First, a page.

MANATEE -- The Manatee County school district is in a "crisis" and operating on "ill-conceived" practices that it can no longer afford, according to the Florida Association of Area District Superintendents.
Superintendent of Schools Rick Mills said he was initially surprised at the extent of the findings as he presented the study from the transition team Monday morning.
"It is much more dire than anticipated," Mills said. "If we don't take extreme measures, we will be subject to state takeover."
The transition team described a broken district that must transform itself from top to bottom.
"In order for the critical conversations, decisions and actions necessary to implement the financial recovery plan to take place, basic structure, thinking, attitudes and culture must change," the transition team reported.
The state transition team led by Bill Vogel, former superintendent of Seminole County, assessed the ailing Manatee County school district the week of April 22.
The primary issues the transition team identified as cause for a $38 million shortfall include hiring staff without paying attention to the budget, lack of understanding and communication of district finances and resistance to change.
The team reported the district has a culture of individual decision-making instead of collaboration. The report also said the district has "lost sight of its goal to prepare students."
Vogel said the district's strategic plan lacks specific goals and benchmarks.
"The district is not working together toward one common goal," Vogel said. "There is a lack of organizational and individual accountability for tasks in district."
Another district weakness the transition team reported was school members are not trained.
"There is a lack of decisiveness, and people are concerned," he said.
Vogel said it is important for school boards to participate in state master board training, and there is an opportunity coming up in August.
"These master board training sessions develop common thinking and understanding," Vogel said. "They lead to new strategic plans and establish a vision for district."
Vogel said the most important recommendations are to hold district individuals and the school board accountable and to continuously monitor progress.
"Only when you have that kind of organization does innovation result," Vogel said. "People in schools need to feel free, not be looking over their shoulder worrying about keeping their job."
The citizens advisory group, which worked with the transition team during the assessment, reported noticing a culture of fear and a perception among employees of intimidation within the school district.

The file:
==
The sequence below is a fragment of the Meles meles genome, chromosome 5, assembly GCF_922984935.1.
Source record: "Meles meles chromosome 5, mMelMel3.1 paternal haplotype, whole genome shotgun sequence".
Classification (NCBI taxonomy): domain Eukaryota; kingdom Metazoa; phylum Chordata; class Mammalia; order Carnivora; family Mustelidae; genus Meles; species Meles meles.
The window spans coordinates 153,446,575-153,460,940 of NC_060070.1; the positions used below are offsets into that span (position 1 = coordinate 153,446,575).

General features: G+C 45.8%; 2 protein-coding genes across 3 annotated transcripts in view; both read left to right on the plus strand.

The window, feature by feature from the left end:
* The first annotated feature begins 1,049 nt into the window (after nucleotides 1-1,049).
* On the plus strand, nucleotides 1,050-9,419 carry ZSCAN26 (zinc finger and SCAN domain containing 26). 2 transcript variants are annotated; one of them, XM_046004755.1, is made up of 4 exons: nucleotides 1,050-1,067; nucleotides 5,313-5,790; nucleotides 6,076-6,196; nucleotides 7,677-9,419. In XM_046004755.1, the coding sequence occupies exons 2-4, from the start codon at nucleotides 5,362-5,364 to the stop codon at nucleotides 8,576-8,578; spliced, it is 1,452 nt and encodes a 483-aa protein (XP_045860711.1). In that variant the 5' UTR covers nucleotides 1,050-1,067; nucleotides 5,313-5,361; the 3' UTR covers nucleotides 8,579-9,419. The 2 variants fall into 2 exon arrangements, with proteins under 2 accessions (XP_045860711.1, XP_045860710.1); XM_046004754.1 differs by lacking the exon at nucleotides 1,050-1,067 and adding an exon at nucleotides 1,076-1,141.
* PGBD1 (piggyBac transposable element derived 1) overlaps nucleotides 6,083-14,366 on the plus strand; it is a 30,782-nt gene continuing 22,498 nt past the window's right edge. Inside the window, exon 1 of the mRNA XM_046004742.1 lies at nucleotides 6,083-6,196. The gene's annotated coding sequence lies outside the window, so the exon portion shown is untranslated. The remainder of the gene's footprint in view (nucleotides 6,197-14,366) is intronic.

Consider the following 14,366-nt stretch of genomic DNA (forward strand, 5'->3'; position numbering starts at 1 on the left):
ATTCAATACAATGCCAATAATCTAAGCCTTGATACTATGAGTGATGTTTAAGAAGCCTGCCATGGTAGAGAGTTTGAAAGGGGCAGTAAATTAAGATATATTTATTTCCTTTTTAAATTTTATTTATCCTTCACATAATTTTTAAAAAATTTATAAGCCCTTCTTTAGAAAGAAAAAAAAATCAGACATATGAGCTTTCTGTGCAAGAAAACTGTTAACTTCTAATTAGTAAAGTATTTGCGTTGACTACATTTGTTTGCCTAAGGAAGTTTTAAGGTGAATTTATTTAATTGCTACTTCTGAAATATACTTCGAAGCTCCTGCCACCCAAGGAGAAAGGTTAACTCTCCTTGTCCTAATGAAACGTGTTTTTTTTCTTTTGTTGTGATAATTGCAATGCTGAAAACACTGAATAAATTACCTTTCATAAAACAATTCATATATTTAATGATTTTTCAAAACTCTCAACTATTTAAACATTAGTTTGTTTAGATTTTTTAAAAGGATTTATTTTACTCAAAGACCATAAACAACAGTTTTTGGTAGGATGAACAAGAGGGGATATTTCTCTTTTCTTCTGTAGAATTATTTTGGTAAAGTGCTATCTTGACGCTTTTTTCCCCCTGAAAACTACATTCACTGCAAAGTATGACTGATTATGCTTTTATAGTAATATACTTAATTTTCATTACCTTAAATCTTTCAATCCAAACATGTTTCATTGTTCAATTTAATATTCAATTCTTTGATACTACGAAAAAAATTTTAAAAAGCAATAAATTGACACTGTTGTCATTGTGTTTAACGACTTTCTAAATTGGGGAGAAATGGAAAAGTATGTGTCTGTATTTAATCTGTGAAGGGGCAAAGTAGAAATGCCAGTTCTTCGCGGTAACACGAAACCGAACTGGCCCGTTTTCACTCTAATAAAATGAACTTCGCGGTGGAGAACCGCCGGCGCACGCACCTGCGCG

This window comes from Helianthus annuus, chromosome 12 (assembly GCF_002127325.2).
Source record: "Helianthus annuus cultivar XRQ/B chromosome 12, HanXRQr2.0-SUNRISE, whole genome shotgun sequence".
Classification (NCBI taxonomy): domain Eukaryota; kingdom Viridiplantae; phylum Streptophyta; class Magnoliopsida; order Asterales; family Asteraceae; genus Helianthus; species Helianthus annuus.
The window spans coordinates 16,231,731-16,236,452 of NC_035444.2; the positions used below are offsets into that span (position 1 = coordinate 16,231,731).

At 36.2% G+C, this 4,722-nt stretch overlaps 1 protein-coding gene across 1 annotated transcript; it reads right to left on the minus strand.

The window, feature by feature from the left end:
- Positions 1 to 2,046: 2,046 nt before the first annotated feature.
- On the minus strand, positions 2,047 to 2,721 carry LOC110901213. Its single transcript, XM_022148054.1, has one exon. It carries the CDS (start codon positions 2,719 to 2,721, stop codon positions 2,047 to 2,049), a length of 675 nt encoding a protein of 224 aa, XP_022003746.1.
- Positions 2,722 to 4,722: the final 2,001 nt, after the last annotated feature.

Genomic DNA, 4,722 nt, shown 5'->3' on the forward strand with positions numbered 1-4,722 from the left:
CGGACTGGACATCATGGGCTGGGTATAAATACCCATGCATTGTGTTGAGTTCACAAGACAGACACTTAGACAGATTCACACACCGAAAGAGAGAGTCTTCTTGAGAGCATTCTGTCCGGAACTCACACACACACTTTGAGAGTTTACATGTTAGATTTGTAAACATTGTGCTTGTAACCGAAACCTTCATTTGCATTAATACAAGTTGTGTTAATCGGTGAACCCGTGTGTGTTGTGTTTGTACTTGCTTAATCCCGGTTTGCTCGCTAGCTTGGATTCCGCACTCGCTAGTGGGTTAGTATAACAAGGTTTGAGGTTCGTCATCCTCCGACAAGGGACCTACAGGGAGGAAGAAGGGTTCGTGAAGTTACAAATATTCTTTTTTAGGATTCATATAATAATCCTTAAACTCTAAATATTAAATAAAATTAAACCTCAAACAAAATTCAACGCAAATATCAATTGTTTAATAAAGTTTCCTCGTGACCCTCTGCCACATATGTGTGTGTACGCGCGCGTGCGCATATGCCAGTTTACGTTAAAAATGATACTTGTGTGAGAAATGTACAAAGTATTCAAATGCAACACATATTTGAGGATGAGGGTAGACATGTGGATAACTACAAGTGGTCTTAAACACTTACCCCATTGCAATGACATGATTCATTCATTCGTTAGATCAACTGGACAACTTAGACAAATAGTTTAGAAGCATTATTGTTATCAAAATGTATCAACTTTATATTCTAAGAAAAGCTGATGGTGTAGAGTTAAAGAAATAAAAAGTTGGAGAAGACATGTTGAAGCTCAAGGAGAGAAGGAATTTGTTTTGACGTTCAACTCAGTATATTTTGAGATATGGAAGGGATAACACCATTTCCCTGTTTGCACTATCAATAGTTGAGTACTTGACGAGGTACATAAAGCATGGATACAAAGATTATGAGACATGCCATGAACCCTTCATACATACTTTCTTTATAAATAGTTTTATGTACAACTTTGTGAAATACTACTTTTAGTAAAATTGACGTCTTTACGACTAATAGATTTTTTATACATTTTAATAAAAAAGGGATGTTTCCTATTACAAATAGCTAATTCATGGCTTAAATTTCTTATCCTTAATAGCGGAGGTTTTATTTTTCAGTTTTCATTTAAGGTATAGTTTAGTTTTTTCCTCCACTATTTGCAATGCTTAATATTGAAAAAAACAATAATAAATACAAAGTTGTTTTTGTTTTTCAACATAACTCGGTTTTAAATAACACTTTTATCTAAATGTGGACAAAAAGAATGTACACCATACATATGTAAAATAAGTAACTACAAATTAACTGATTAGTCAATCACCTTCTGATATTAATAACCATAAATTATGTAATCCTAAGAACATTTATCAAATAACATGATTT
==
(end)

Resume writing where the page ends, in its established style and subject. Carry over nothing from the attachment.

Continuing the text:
Don Hall, deputy superintendent of operations, said district leaders will use the transition team's report as a blueprint for fixing the district's problems.
"We have to ensure we have a $10.3 million fund balance to meet the state's mandate, cover any negative fund balance and reserve money to hire teachers we may need after the 10-day count," Hall said.
Mills said he will share his "clear vision" of how to move the school district forward next week.
To begin with, Mills is setting up "core belief training" for school board members.
Mills said his reorganization plan, including the addition of seven new positions and changes in title job description and pay for several other leadership roles, is based on the transition team's recommendations.
The report called for the addition of a director of communications and family engagement, a director of budget and an executive director of human resources.
Hall said certain school functions, particularly in human resources, do not have the right leadership,
"They do not have the depth of talent or structure to move the district forward," Hall said. The job descriptions "are old, and in many cases they just don't work."
The report said some progress has been made in the district, but the culture of overspending continues.
Part of the report reads:
"Teachers and staff have borne the brunt of the funding crisis to date by having their pay and benefits cut. The resulting low morale may be impacting student achievement."
Yet, according to the transition team report, the district's people, including teachers, staff and the community, are one of its greatest strengths.
"Through all of the financial challenges, commitment to changing the district was evident in teachers and leaders in the community," Vogel said.
In recent weeks the rising dissatisfaction within the school district has become evident to the community.
Teachers and principals have been frustrated over the school's decision to take their internal funds -- donations from parents and supporters -- to apply toward the district deficit.
At Rowlett Elementary the anger and disappointment led to an effort to turn the elementary school into an independent charter school.
At King Middle School, the principal sent out a letter asking parents for donations "to get us through the very end of this year and the beginning of next year."
The transition team will be in Manatee County to take questions June 10 about their findings and recommendations. Mills will unveil his plan to move the district forward the following day.
"We need to focus collectively as a county and community," Mills said. "I'm excited about the future."
Erica Earl, education reporter, can be reached at 941-745-7081.